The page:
Title V/Maternal Child Health Director
Mississippi State Department of Health
“Diversity!” We’re hearing that word a lot these days. While some major corporations have dominated the news about diversity issues, every workplace in America – including Title V programs – should notice how organizations are changing the way they approach diversity.
Organizations are hosting diversity-themed conferences. Corporations are including unconscious bias seminars in their new hire orientations. Businesses are literally halting their service hours to provide mandatory diversity and inclusion training for their employees.
What’s different about these and other approaches? Traditionally, organizations viewed diversity as a numerical representation of how many people of a certain group they employed. Now, however, they are placing value on promoting policies that support diversity, equity, and inclusion for the sake of the communities they serve. For example, Starbucks recently shut down its stores globally to provide a mandatory training for employees on eliminating unconscious bias, being inclusive, and serving diverse communities.
Title V programs are no different: We are realizing we must develop creative and innovative ways to attract and retain a diversified workforce. But what exactly does a diverse, equitable, and inclusive workplace look like, and why is it important for Title V programs?
A diverse, equitable, and inclusive workplace is an environment that includes employees of various racial, socioeconomic, and ethnic backgrounds while fostering an impartial and fair atmosphere by tailoring its resources and making accommodations to the specific needs of each employee. This means that individuals are given exactly what they need to be successful according to their specific needs. In the past 10 years, we have seen organizations actively diversify their staff, making strides to treat all employees equitably, – not just equally – and make improvements to hiring and training processes that have directly impacted their ability to better serve diverse communities. This emphasis on diverse and inclusive workspaces is critical for Title V programs because of their impact on promoting and improving the health services available to mothers, children, and families.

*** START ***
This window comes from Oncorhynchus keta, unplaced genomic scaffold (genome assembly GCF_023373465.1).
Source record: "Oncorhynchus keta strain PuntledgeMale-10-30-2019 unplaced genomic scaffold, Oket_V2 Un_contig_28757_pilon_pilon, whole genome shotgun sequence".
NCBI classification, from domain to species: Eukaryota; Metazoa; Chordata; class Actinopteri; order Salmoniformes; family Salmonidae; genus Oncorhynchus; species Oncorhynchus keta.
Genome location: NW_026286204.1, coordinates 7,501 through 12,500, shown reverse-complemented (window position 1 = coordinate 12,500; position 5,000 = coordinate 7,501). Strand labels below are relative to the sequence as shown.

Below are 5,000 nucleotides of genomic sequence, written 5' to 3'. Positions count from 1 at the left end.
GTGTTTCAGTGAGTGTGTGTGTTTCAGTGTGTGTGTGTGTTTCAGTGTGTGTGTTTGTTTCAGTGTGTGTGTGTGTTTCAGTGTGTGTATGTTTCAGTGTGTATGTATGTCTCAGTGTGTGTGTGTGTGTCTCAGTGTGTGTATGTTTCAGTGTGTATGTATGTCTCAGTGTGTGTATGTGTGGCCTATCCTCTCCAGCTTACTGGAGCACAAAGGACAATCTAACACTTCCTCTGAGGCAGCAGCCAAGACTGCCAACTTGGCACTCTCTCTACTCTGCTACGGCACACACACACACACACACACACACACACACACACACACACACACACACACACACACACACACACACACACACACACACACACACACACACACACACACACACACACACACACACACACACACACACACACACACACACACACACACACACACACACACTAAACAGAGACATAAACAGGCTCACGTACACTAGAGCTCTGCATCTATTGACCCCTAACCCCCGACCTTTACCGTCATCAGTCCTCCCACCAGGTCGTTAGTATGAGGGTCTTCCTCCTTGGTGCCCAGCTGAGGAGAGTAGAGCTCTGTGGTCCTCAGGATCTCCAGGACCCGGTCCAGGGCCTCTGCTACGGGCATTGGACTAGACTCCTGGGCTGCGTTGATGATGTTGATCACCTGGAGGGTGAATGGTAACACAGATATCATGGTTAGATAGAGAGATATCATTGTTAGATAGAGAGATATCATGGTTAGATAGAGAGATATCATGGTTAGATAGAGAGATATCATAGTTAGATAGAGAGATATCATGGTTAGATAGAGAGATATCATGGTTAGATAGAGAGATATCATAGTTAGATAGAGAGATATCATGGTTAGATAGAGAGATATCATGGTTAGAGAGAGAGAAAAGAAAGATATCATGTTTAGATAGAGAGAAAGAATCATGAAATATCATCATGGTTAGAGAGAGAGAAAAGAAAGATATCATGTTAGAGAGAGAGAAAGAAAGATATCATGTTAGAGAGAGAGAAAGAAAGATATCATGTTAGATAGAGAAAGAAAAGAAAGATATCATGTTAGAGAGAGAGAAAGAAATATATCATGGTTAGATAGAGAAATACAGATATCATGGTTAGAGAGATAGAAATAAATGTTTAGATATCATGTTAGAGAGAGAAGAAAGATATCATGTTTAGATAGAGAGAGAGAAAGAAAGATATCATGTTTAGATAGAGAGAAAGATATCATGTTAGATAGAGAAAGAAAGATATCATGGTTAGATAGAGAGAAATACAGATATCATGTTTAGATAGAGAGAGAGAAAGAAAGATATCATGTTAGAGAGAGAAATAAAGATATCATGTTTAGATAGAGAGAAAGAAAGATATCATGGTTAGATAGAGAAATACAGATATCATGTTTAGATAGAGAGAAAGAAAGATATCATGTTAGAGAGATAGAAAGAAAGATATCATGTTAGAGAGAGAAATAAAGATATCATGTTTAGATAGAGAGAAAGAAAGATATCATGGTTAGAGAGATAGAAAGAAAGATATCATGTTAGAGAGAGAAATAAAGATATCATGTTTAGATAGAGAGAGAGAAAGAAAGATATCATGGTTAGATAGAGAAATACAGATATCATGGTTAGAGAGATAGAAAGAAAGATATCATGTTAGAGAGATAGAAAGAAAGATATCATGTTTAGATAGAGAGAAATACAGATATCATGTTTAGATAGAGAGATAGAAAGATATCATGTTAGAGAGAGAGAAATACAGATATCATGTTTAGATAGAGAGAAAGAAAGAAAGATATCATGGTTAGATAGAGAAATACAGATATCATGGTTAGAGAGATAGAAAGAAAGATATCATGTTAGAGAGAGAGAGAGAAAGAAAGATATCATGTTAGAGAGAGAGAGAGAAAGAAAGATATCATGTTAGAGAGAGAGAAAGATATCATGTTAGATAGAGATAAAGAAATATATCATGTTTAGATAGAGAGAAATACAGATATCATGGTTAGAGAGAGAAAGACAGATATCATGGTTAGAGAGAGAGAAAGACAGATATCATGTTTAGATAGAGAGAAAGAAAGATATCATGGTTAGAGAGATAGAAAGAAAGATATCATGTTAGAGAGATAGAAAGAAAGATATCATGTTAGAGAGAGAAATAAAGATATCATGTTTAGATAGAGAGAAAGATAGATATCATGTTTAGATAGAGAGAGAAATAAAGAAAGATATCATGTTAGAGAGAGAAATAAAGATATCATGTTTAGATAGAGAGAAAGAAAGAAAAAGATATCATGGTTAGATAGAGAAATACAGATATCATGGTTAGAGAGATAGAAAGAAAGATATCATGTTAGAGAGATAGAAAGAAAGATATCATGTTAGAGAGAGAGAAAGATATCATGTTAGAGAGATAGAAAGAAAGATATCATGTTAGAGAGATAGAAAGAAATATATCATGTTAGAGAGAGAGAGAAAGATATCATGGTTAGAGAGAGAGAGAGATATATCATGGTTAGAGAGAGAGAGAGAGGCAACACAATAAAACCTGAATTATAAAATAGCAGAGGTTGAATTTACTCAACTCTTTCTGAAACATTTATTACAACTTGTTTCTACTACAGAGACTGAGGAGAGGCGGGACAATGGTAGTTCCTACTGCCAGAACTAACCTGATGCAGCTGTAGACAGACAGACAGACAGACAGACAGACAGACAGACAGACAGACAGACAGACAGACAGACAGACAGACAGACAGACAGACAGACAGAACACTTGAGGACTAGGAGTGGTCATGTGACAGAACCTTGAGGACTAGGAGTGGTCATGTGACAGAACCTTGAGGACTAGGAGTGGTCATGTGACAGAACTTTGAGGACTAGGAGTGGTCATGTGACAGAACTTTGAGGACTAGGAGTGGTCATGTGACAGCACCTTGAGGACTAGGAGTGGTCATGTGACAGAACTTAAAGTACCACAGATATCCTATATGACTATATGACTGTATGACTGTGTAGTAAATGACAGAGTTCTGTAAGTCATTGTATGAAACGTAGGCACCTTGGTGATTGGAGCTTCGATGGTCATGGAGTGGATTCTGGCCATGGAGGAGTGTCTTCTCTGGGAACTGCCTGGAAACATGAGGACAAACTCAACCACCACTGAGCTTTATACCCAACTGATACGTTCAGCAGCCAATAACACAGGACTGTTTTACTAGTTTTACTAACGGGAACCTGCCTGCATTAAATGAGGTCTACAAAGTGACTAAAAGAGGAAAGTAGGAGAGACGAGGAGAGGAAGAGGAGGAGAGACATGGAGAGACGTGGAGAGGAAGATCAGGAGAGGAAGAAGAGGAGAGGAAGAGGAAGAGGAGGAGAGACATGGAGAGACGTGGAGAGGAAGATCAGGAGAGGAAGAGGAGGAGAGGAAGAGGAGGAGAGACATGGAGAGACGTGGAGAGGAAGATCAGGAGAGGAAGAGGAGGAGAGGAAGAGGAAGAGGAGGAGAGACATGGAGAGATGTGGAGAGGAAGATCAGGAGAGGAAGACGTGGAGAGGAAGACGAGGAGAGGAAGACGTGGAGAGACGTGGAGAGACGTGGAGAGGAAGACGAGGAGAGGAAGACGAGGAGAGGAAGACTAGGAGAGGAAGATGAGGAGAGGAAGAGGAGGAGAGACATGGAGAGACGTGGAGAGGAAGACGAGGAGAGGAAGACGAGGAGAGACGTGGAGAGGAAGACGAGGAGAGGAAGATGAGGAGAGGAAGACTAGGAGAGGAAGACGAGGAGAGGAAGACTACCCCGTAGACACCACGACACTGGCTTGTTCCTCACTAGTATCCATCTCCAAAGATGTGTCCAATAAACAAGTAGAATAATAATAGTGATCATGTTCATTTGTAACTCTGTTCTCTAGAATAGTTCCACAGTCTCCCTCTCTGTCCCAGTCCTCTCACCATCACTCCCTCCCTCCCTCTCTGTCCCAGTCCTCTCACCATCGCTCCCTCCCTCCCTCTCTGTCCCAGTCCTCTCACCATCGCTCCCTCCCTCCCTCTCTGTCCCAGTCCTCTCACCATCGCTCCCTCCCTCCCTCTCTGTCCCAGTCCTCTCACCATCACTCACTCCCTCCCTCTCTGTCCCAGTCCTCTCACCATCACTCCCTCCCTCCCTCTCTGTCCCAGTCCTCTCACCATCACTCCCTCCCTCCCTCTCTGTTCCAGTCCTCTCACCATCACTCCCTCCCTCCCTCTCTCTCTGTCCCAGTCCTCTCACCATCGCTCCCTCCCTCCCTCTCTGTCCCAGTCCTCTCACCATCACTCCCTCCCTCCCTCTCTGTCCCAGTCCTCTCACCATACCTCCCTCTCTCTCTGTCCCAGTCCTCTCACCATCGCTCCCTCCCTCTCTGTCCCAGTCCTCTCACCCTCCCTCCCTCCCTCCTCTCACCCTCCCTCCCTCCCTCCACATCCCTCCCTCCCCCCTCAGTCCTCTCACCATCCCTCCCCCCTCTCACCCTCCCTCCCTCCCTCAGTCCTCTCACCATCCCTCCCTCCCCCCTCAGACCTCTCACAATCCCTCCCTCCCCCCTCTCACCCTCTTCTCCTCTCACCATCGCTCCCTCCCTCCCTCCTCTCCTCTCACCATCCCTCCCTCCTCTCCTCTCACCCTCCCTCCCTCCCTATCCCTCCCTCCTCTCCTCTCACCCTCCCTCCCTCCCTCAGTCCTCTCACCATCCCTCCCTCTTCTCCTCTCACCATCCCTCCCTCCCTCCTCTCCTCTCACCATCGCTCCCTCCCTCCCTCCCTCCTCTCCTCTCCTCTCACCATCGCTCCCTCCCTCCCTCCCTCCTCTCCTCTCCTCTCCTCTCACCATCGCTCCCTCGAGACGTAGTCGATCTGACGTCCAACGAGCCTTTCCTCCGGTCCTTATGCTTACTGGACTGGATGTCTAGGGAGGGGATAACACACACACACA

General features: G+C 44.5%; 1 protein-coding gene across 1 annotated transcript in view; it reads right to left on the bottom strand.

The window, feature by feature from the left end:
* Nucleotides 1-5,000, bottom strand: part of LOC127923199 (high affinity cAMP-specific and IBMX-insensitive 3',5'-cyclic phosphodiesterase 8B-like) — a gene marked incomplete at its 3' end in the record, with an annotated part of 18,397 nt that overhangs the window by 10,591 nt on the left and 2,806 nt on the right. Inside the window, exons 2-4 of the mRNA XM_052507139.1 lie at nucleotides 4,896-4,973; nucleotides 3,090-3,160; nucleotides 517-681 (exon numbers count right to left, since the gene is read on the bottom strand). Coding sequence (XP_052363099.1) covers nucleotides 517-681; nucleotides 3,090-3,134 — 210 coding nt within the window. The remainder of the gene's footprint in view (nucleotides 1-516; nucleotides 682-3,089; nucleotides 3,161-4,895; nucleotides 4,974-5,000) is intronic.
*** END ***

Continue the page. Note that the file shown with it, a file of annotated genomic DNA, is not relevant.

Title V remains the only federal program that focuses solely on improving the health of all mothers and children, especially those with low income and/or limited access to care. Title V seeks to provide family-centered, community-based systems of coordinated care for children with special health care needs.
While Title V programs deliver these services phenomenally well, one challenge is that the significant demographic differences between their staff and the people they serve. While the populations served are becoming ever more diverse, the 2016 AMCHP Workforce Assessment Survey revealed that over half of the Title V workforce surveyed was Caucasian (over 70 percent).
Despite difficult economic circumstances and bureaucratic obstacles, Title V programs must create intentional and informed hiring processes that promote diversity, equity, and inclusion within the workforce. This uniquely positions Title V to lead major initiatives for women and children by creating a well-trained, culturally competent workforce that reflects the nation’s growing diversity.